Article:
Osteoprotegerin (OPG) is a potent antiresorptive molecule that binds NF-kappaB ligand, the final effector for osteoclastogenesis. OPG production is regulated by a number of cytokines and hormones. Osteopontin (OPN) is a secreted adhesive glycoprotein involved in tumour angiogenesis, and also a non-collagenous protein involved in bone turnover. OPN serum value is associated with tumour burden and survival in advanced breast cancer patients. The short-term effects of anastrozole on OPG and OPN serum values, and the usefulness of these analytes during follow-up were studied in 34 consecutive advanced breast cancer patients receiving anastrozole 1 mg/day. Blood samples were taken before treatment and at 2, 4, 8 and 12 weeks. OPG and OPN values were measured by ELISA. The results were analysed for all patients, and also separately for patients with (group A, 22 patients) and without (group B, 12 patients) bone metastasis. Whether the survival of all patients was related to their OPN serum values was also tested by placing patients into three groups (terciles) according to their baseline OPN values. No significant changes in OPG and OPN values were observed in the complete patient group. There was no difference in baseline OPG and OPN serum values between patients in groups A and B. In group A, a significant percentage increase in both OPG and OPN values from baseline was detected during treatment. No significant changes were reported for group B patients. Furthermore, in group A, a significant increase in both analytes was evident only for patients with progressive disease (PD). The Kaplan-Meier adjusted survival estimates for patients grouped according to tercile OPN values differed significantly (P = 0.001, log rank test). In conclusion, in the short term, anastrozole does not seem to affect OPG and OPN serum values in patients without bone disease. OPG and OPN appear to be useful predictors of the outcome of skeletal disease and elevated OPN values may be associated with short survival in advanced breast cancer patients.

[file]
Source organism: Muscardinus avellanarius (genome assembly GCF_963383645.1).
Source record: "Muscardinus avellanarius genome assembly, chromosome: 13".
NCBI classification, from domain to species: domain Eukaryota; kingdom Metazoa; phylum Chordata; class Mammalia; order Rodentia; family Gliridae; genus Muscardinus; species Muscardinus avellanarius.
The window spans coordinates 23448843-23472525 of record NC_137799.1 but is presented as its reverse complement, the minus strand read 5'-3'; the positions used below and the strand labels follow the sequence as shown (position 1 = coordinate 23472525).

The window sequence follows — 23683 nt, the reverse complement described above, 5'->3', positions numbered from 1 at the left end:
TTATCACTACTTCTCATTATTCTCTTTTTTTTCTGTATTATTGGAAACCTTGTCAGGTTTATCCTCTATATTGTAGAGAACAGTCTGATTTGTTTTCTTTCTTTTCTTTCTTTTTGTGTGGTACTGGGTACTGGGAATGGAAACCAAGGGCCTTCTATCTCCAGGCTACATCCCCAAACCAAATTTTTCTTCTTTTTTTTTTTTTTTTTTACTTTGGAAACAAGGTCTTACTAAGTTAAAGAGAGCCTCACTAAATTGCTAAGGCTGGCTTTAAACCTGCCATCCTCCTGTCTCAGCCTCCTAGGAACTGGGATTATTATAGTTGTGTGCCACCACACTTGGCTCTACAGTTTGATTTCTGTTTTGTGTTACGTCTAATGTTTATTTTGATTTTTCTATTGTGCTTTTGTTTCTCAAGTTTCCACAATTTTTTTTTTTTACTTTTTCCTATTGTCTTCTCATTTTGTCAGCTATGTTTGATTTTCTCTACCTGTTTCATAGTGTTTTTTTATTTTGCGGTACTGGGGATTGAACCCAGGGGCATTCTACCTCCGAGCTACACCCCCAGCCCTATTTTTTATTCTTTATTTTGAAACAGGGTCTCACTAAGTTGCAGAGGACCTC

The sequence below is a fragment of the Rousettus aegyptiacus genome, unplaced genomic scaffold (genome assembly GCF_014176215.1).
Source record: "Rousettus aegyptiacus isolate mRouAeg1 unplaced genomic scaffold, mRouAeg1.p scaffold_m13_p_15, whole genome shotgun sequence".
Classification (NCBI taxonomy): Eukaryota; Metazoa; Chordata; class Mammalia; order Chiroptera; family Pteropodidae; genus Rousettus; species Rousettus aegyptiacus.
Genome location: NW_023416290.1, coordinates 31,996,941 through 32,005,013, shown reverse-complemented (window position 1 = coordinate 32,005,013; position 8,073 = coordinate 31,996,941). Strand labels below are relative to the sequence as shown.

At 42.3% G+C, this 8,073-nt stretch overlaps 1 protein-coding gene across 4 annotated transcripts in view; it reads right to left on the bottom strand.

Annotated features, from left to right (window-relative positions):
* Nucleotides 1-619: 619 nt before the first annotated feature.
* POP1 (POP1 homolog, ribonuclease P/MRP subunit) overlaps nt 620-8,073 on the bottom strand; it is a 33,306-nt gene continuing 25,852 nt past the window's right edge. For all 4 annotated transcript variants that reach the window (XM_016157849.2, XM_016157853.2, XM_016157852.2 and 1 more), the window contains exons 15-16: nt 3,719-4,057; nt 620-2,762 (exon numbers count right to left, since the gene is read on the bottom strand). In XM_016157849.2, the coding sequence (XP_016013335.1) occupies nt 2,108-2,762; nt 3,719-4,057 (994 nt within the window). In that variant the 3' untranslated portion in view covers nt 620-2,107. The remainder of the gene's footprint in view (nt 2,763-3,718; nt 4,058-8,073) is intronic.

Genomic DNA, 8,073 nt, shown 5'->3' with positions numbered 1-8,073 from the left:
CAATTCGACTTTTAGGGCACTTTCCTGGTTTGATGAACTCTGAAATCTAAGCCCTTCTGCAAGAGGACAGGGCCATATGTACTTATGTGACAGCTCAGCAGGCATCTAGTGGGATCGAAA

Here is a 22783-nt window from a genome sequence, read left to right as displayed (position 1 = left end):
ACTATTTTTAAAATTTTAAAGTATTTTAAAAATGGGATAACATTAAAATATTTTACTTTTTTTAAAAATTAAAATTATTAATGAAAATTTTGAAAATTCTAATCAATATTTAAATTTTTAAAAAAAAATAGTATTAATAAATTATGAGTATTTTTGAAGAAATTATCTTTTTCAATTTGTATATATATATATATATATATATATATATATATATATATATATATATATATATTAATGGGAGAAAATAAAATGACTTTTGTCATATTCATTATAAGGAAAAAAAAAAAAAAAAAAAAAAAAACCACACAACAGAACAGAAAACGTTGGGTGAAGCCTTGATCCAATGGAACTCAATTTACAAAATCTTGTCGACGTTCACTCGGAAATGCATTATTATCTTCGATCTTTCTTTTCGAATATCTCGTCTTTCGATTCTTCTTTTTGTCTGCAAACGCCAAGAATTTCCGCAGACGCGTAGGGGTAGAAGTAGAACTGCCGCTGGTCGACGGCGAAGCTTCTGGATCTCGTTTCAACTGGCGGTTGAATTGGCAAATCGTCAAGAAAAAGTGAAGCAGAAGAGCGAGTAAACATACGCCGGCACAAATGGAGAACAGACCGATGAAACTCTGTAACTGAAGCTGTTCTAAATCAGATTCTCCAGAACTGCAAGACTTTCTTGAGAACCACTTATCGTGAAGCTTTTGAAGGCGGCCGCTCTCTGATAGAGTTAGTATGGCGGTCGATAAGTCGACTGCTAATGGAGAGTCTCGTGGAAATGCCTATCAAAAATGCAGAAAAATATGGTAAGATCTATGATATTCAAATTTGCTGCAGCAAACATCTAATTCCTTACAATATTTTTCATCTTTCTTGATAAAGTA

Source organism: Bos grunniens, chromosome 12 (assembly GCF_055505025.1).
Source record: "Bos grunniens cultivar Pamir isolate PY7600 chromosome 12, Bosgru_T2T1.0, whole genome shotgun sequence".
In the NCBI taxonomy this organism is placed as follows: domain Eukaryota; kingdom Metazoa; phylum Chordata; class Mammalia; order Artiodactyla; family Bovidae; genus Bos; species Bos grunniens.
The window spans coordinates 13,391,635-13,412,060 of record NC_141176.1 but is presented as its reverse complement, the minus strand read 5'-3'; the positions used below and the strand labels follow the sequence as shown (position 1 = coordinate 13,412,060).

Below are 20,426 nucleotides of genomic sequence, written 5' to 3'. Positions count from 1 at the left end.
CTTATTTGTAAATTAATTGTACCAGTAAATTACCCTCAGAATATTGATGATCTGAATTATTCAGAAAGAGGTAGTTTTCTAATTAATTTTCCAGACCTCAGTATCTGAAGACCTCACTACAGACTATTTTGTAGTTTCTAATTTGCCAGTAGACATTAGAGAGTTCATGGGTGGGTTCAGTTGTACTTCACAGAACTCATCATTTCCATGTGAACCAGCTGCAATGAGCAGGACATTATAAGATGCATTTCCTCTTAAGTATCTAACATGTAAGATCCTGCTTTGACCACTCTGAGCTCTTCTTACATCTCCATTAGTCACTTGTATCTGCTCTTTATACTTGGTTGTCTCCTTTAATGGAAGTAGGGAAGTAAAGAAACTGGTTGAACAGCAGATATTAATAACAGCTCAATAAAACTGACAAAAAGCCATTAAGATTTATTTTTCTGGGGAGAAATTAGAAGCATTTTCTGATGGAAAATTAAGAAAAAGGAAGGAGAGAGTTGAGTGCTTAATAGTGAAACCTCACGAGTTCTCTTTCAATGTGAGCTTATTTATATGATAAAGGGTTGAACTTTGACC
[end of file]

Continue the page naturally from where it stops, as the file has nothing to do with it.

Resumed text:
ASJC Scopus subject areas
- Cancer Research
- Endocrinology, Diabetes and Metabolism